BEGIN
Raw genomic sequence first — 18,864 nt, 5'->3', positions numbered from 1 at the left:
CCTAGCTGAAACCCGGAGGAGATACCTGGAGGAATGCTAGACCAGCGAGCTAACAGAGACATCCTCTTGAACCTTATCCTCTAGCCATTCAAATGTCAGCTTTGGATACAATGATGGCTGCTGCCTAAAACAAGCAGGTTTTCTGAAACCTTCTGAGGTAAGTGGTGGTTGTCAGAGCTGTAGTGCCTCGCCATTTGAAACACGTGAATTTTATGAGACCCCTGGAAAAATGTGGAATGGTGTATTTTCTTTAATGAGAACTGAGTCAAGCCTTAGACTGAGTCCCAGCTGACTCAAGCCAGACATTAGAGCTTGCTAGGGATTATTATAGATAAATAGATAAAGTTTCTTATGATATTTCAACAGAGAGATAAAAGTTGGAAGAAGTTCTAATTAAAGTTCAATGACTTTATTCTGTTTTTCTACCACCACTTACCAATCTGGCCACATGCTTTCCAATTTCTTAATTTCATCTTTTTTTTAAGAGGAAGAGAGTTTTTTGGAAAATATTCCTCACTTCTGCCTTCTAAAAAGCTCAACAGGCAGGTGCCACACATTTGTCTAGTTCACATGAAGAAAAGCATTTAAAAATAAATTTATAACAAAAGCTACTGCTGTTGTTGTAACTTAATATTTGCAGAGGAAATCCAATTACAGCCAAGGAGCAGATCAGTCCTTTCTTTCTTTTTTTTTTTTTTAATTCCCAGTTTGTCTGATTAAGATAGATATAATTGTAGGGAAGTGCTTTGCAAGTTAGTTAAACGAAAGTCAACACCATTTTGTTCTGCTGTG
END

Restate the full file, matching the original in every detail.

Raw genomic sequence first — 18,864 nt, 5'->3', positions numbered from 1 at the left:
CCTAGCTGAAACCCGGAGGAGATACCTGGAGGAATGCTAGACCAGCGAGCTAACAGAGACATCCTCTTGAACCTTATCCTCTAGCCATTCAAATGTCAGCTTTGGATACAATGATGGCTGCTGCCTAAAACAAGCAGGTTTTCTGAAACCTTCTGAGGTAAGTGGTGGTTGTCAGAGCTGTAGTGCCTCGCCATTTGAAACACGTGAATTTTATGAGACCCCTGGAAAAATGTGGAATGGTGTATTTTCTTTAATGAGAACTGAGTCAAGCCTTAGACTGAGTCCCAGCTGACTCAAGCCAGACATTAGAGCTTGCTAGGGATTATTATAGATAAATAGATAAAGTTTCTTATGATATTTCAACAGAGAGATAAAAGTTGGAAGAAGTTCTAATTAAAGTTCAATGACTTTATTCTGTTTTTCTACCACCACTTACCAATCTGGCCACATGCTTTCCAATTTCTTAATTTCATCTTTTTTTTAAGAGGAAGAGAGTTTTTTGGAAAATATTCCTCACTTCTGCCTTCTAAAAAGCTCAACAGGCAGGTGCCACACATTTGTCTAGTTCACATGAAGAAAAGCATTTAAAAATAAATTTATAACAAAAGCTACTGCTGTTGTTGTAACTTAATATTTGCAGAGGAAATCCAATTACAGCCAAGGAGCAGATCAGTCCTTTCTTTCTTTTTTTTTTTTTTAATTCCCAGTTTGTCTGATTAAGATAGATATAATTGTAGGGAAGTGCTTTGCAAGTTAGTTAAACGAAAGTCAACACCATTTTGTTCTGCTGTG